The Earth/UESPA ships are mostly involved with exploration and diplomatic missions, so they're not as prone to conducting joint operations as the Andorian defense ships would be. And of course when I have an exploration or diplomacy story to tell, I'm likely to tell it from the perspective of one of my three hero ships, Endeavour, Pioneer, and Essex (yes, I consider Shumar and his crew recurring characters). So there hasn't really been an opportunity yet to portray any other UESPA ships (besides Enterprise in the museum). But I'm sure there will be other ships mentioned as the occasion warrants.
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Old April 22 2014, 12:38 AM   #205
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Re: ENT: Tower of Babel by C. L. Bennett Review Thread (Spoilers!)

Prepare for words, people. Lots and lots of words.

There are plot-related scenes on the Chelon homeworld and in an undisclosed location with Kirk, Grev and Not-The-Assistant-Director, but the real meat of this chapter is Federation/Rigel relations and the question of politics, so I'll focus on that.

Soval's analysis/judgement of Thoris' speech and the wisdom or logic of it from the perspective of political capital is interesting. I also like his bland internal commentary on the competitive journalism of the non-Vulcans. I think it's all convincing as a logical, Vulcan perspective on what we've just seen.

Lots of interesting points raised. As Thoris says, the Federation has thrown itself together rapidly; if anything, I think he might be understating on this one - a decade ago, most of the founding members were on the brink of war with one another, now they're best friends.

I hope no-one will mind if I get a bit bogged down in personal opinion here, and ground this next piece in my own perspectives. Personally, I really enjoyed this chapter because it deals with the nature of politics. Politics, as I see it, can be understood in two possibly non-compatible ways and that is where the first difficulties come into play for me. It can be considered the means by which people, communities and individuals organize themselves and achieve functionality, an inherent social instinct that is now extended beyond immediate clan but is fundamentally the same thing - in which case, everyone is political and all interaction is politics - or it can be considered a process removed from private human behaviour and instead be a particular type of interaction, or interaction in a particular set of contexts, that employs its own rules. Again speaking personally, the core of politics as I relate to it - and not really deciding on either of those positions - is the tribalistic worldview that most humanoids (to my knowledge...) possess. A perspective that (as I see it) is almost paradoxical in its two primary goals - to be accepted as part of the group (so to gain the security and power that comes from collective identity; strength in numbers, the relief of being un-exposed and unknowable) and to gain status within the group relative to others (affirm the individual desires or ego, get attention), so to be conformist and aggressive in equal measure. I've long maintained that a higher degree of "sociability" goes hand-in-hand with a greater degree of relational aggression. There's little doubt in my mind that most social interaction and discourse has its basis in tribalist assumptions (or tribalist behaviours have their basis in what is normal human social interaction, whatever).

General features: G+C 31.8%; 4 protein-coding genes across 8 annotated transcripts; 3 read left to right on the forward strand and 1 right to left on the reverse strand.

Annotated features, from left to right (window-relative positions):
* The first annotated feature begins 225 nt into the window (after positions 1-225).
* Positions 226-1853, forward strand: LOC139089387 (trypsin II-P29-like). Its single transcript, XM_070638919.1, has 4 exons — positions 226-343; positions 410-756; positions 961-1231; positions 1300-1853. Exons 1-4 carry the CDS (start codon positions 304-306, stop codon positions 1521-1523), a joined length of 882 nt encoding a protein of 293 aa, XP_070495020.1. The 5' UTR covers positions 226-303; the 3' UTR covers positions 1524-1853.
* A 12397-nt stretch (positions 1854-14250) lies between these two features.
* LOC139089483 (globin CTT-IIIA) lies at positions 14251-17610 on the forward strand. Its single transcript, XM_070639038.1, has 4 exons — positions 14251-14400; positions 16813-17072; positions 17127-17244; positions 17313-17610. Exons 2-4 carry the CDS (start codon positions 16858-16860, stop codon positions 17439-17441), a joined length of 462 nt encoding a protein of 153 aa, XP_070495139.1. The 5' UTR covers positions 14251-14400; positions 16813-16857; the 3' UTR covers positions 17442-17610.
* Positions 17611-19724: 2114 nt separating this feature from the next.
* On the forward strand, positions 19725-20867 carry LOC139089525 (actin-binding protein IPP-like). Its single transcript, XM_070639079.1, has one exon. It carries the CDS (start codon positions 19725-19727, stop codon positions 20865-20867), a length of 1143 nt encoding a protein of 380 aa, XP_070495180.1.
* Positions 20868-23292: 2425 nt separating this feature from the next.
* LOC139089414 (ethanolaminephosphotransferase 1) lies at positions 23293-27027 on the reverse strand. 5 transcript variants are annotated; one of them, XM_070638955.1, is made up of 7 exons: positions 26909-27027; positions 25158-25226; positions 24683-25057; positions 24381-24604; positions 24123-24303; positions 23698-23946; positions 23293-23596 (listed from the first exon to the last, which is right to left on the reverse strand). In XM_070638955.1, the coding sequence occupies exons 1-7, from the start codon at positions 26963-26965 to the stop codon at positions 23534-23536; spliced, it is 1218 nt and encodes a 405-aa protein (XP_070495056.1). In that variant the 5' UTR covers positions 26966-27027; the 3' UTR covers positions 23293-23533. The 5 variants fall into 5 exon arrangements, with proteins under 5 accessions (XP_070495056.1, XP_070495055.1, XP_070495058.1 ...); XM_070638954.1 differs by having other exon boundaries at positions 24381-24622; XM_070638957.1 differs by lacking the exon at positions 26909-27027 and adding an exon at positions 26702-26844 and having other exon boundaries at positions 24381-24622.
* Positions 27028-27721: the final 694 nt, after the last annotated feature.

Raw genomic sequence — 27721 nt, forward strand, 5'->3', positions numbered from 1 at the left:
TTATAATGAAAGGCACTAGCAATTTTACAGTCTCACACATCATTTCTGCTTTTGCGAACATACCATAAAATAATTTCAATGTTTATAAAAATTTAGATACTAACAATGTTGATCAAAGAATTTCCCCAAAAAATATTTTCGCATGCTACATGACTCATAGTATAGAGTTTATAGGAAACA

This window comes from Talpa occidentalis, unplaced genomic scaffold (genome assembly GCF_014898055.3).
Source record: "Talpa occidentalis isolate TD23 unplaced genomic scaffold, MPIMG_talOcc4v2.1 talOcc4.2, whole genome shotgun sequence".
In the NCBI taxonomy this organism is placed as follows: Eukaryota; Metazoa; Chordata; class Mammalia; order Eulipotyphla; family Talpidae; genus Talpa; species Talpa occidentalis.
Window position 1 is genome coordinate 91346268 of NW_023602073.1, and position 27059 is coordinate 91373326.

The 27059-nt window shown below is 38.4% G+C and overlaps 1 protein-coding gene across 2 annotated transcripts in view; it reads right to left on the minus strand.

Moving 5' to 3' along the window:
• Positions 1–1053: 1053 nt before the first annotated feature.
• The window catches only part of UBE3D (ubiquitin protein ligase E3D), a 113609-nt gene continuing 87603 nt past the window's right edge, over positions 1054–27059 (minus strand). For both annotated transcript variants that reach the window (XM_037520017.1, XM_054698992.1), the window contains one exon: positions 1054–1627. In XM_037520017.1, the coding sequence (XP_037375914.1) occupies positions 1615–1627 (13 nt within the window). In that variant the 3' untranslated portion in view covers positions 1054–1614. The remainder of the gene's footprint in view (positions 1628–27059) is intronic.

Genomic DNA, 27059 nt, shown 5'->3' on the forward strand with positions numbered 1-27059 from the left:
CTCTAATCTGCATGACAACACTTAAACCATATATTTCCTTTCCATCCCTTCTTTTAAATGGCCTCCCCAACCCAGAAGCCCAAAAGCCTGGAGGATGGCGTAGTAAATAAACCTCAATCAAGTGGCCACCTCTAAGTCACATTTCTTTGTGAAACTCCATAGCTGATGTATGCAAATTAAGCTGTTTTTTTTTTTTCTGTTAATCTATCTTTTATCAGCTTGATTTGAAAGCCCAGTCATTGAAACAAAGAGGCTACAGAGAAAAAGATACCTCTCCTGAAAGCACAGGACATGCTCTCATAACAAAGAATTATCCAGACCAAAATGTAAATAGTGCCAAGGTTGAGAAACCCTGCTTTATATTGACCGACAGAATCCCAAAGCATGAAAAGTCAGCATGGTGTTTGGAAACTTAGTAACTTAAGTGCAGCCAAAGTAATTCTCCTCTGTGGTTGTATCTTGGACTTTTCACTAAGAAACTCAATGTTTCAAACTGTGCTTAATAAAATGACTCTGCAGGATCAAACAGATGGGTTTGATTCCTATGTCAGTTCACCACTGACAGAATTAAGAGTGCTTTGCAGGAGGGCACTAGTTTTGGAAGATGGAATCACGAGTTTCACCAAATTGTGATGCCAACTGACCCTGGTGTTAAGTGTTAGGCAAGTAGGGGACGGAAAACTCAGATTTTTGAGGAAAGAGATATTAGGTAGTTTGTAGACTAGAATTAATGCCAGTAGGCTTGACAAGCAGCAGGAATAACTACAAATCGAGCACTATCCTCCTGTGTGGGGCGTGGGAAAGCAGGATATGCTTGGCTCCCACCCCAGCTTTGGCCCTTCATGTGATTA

Another paradox is the assignment or acceptance of responsibility (which contrary to what many claim, they do not take automatically as a necessary companion to power). One who affiliates or identifies with a grouping will defend a fellow member on principle, but if they find they truly can't - that the consequences of solidarity and shared protection will be too severe - they'll employ what is almost an opposite response and throw the person in question out, severing them from the group in order to protect it. The individual is subordinated and sacrificed to group identity, with the individual used as a scapegoat to shield the group, indeed often described in terms revealing of what the true concern is: "doesn't represent us", "gives us a bad name", etc. What is often lauded as an emphasis on individual responsibility actually strikes me as the very opposite - it's all about denying the individual responsibility of seeking or keeping membership, official or unofficial, within a shared identity. So there's a fundamental conflict there, between my assumptions and those of others, it seems.